and so we come to K-Rudd's Statement Of The Week: let parents handle school bullying by contacting the bully's parents if the school won't handle it themselves.
Kevin Rudd slammed for saying it is 'the right thing' for parents of bullied child to contact parent of bully
by Phillip Hudson
PRIME Minister Kevin Rudd is at the centre of a fierce debate over whether parents of bullying victims should confront the mums and dads of their child's tormentor.
Experts yesterday slammed as simplistic Mr Rudd's suggestion that parents take direct action if a school could not deal with the bullying and warned it could lead to vigilantism.
Mr Rudd said yesterday he believes it is "exactly the right thing" for the parent of a bullied child to contact the parent of the bully.
"I would not object to any parent doing that one bit. These things have to be sorted out," the Prime Minister said.
Mr Rudd said contact should be by telephone and in a calm and respectful way. He urged parents to first seek to talk to their child's teacher or the school principal.
But teen psychologist Dr Michael Carr-Gregg, a nationally renowned bullying expert who is a founding member of the National Centre Against Bullying, described Mr Rudd's comments as "the worst piece of advice".
Rather than go to other parents directly, Dr Carr-Gregg said people concerned that a school was not properly protecting their children should "kick it up the chain" and go to the Education Department.
Dr Carr-Gregg said the Mr Rudd should stick to politics and not try to be a psychologist.
"It really is disappointing that the Prime Minister would give out simplistic bits of advice without consulting experts," he said.
Dr Carr-Gregg said the strategy of contacting a bully's parents directly could lead to the problem escalating.
"The message he sends out could cause even further problems to young people who are victims of bullying," Dr Carr-Gregg said.
"If you go to the parents of the bully, they will be defensive and the problem will escalate. You make it even more difficult for your child when they go to the school the next day," he said.
Psychologist and bullying researcher Dr Helen McGrath, who has been involved in the formation of the National Safe Schools Framework, described Mr Rudd's advice as well-intentioned but wrong.
"It usually isn't a good idea to contact the other child's parents because, although sometimes there might be some co-operation, things often become hostile and can get out of hand and make the situation even worse," she said.
Queensland Association of State School Principals president Norm Hart said he agreed with most of Mr Rudd's comments but urged parents to be sure they had the full story before contacting another student's family.
Mr Hart said some children claimed to be victims of bullying to get out of school, or claimed to be the victim when they were the bully.
Queensland Council of Parents and Citizens Associations president Margaret Black said she disagreed with Mr Rudd's approach because she was concerned how some parents would deal with it.
"Probably 90 per cent of the time calling the parent would work, but I would be concerned about the other 10 per cent," she said.
Queensland Secondary Principals Association president Norm Fuller said he understood what Mr Rudd was saying, but he also held concerns some parents may react violently to the intensely emotional issue.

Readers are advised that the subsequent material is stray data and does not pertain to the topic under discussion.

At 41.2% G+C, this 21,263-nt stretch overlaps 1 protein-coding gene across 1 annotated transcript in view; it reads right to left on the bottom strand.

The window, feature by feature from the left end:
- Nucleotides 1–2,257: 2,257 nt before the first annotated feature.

"I would not support anything that is vigilante or a violent approach upon the other family," he said.
The Queensland-raised PM said when he was at school he found seeing bullying "really uncomfortable". But the problem was far worse today, because "it follows them home through cyber bullying", he said.
"It's 24-hours-a-day bullying, and that's what, I think, is the new cancer out there facing the young people of Australia," he said.
He warned parents of bullies not to condone their children's actions: "Any parent out there who faintly gives a nod and a wink to one of their kids, saying it's OK to use physical violence or threats against another kid, I'd just say to those parents: don't. Just don't."
He said it would be ideal to solve the problem at school: "If it doesn't work there, then parents have to, you know, exercise their responsibilities as the carer of their kids ... that means if things are going wrong, things are going bad, and your kid is terrified about going to school, that is unacceptable.
"And you've got to do something about it. If it comes to it and you've got to actually pick up the phone and talk to the parent of another kid, I would say there's nothing wrong with that at all," he said.
But the Victorian Education Department's policy on bullying advises parents of victims not to confront bullies or their families, saying it usually doesn't work and makes the situation much worse.
The Government has given child safety charity the Alannah and Madeline Foundation $3 million to run an anti-bullying trial, including in 48 schools in Victoria. Mr Rudd said he hoped it would be extended to every school.
"We should have a national policy of zero tolerance towards any form of bullying towards a kid," he said.
Victorian Education Minister Bronwyn Pike's spokesman said: "Victorian schools have a strong set of anti-bullying guidelines and we encourage parents to discuss any concerns with the principal."
what do you think? are you a victim of bullying whose parents took matters into their own hands? if so, did the bullying stop or get worse? are you a teacher who knows of parents doing this? are you a parent who got sick of their child coming home miserable and decided to do something about it?
tell us what you think.